Health chief warns polio case could be ‘tip of the iceberg’

On Thursday, New York state health officials stepped up efforts for people who have not been vaccinated against polio to get vaccinated “immediately”, saying the only confirmed case of the disease found in the state could be “the tip of the iceberg” of a much larger threat.

The urgent appeal came as officials said polio had been detected in sewage samples taken from multiple locations and at different times in two counties north of New York, potentially signaling community spread of the disease .

“Based on past polio outbreaks, New Yorkers should know that for every case of paralytic polio observed, there may be hundreds more infected,” Dr. Mary T. Bassett, state health commissioner, said in a statement.

“Coupled with the latest sewage findings,” Dr. Bassett added, “the department is treating the single polio case as the tip of the iceberg of a much larger potential spread.

Poliomyelitis is caused by the poliovirus and children under 5 are most at risk of contracting it, but anyone who has not been vaccinated is at risk. Poliomyelitis is highly contagious and is usually passed from person to person when a person comes into contact with an infected person’s feces and then touches their mouth.

Many cases are asymptomatic and some can cause flu-like symptoms, but the disease, also known as poliomyelitis, can be debilitating and even fatal. There is no remedy.

Paralysis is a rare outcome, but before vaccines became widely available in the 1950s, polio epidemics caused over 15,000 cases of paralysis per year.

Last month, a case of polio — the first to be reported in the United States in nearly a decade – was identified in an unvaccinated adult male in Rockland County. No cases had appeared in the United States since 1979.

State and county health officials said infection in Rockland County had been transmitted by someone who received the oral polio vaccine, which has not been administered in the United States since 2000.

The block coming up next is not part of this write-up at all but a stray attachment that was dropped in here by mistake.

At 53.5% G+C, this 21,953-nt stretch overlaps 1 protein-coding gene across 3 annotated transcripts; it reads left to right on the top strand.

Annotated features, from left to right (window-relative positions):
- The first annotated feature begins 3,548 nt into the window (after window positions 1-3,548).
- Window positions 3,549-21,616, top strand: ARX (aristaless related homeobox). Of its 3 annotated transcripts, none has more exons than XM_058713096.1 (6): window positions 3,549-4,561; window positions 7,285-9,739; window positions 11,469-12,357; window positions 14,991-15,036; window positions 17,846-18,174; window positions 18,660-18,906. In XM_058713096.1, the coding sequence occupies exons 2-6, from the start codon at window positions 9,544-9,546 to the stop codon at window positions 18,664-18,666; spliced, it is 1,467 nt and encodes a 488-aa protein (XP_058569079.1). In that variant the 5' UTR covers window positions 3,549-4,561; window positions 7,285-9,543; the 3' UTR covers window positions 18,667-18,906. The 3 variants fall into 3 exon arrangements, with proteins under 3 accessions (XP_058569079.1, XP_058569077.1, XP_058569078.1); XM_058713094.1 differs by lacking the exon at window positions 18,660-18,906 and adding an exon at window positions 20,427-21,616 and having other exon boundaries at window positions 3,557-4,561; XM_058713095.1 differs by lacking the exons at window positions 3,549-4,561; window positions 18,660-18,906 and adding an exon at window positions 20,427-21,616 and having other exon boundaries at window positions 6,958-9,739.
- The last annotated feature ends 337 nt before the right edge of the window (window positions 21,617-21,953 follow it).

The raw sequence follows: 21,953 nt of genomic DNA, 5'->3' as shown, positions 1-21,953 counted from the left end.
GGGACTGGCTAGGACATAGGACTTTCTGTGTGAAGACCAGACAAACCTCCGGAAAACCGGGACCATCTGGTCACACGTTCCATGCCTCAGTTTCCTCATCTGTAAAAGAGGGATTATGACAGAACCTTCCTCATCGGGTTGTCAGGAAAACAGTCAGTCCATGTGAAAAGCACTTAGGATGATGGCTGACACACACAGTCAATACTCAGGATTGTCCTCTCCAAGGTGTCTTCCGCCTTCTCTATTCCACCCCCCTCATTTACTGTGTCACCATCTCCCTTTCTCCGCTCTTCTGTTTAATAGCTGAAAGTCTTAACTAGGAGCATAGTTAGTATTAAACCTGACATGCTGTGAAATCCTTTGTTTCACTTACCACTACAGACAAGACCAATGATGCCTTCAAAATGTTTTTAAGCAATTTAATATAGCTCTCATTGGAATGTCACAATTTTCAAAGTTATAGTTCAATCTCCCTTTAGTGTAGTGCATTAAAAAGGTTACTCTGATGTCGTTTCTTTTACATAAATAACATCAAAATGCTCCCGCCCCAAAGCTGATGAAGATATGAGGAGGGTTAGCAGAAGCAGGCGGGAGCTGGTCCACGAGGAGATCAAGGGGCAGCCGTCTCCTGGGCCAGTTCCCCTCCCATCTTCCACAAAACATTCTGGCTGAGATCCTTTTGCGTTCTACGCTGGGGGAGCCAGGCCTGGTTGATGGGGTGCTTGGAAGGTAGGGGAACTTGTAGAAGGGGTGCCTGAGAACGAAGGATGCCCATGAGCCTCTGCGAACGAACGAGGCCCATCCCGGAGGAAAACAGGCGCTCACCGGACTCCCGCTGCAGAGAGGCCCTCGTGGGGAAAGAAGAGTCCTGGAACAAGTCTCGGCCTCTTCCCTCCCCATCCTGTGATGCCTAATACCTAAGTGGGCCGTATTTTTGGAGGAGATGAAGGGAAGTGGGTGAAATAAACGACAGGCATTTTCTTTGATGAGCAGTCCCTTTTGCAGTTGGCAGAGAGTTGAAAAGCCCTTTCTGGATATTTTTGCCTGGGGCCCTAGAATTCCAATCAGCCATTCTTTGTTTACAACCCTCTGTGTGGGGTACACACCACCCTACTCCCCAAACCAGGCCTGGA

The virus circulating in New York may have come from outside the United States, where the oral vaccine is still administered, officials said. The oral vaccine contains a weakened virus. It is safe, but if a vaccine-derived virus circulates in a community, it can infect unvaccinated people and spread disease.

In announcing the case, officials stressed that the infected person was no longer contagious and said their efforts would focus on increasing vaccination rates and determining if anyone else might have been affected.

Officials said polio was found in samples of Rockland County sewage collected in June, before the polio case was confirmed. On Thursday, they said evidence of the disease was also found in sewage samples taken in June and July from two “geographically different” parts of Orange County, adjacent to Rockland.

“The results,” the state health department said in a news release, “provide further evidence of local — not international — transmission of a polio virus.”

There is no evidence that the infected man in Rockland County was the source of the polio found in the sewage samples, officials said. The investigation into the origin of the virus continues.

Because large-scale vaccination has proven to be an effective prevention strategy, areas with low vaccination rates may be particularly at risk of outbreaks.

In Rockland and Orange counties, approximately 60% of 2 year olds received all three doses of the polio vaccine, according to state data – a rate considerably lower than the 80% in the rest of the state except New York. (To obtain herd immunity against poliomyelitis, the target vaccination rate is 80%, according to the World Health Organization.)

Most adults in the United States do not need to be vaccinated against polio because they most likely were immunized as children, although some may be eligible for booster shots if they are at increased risk of exposure .

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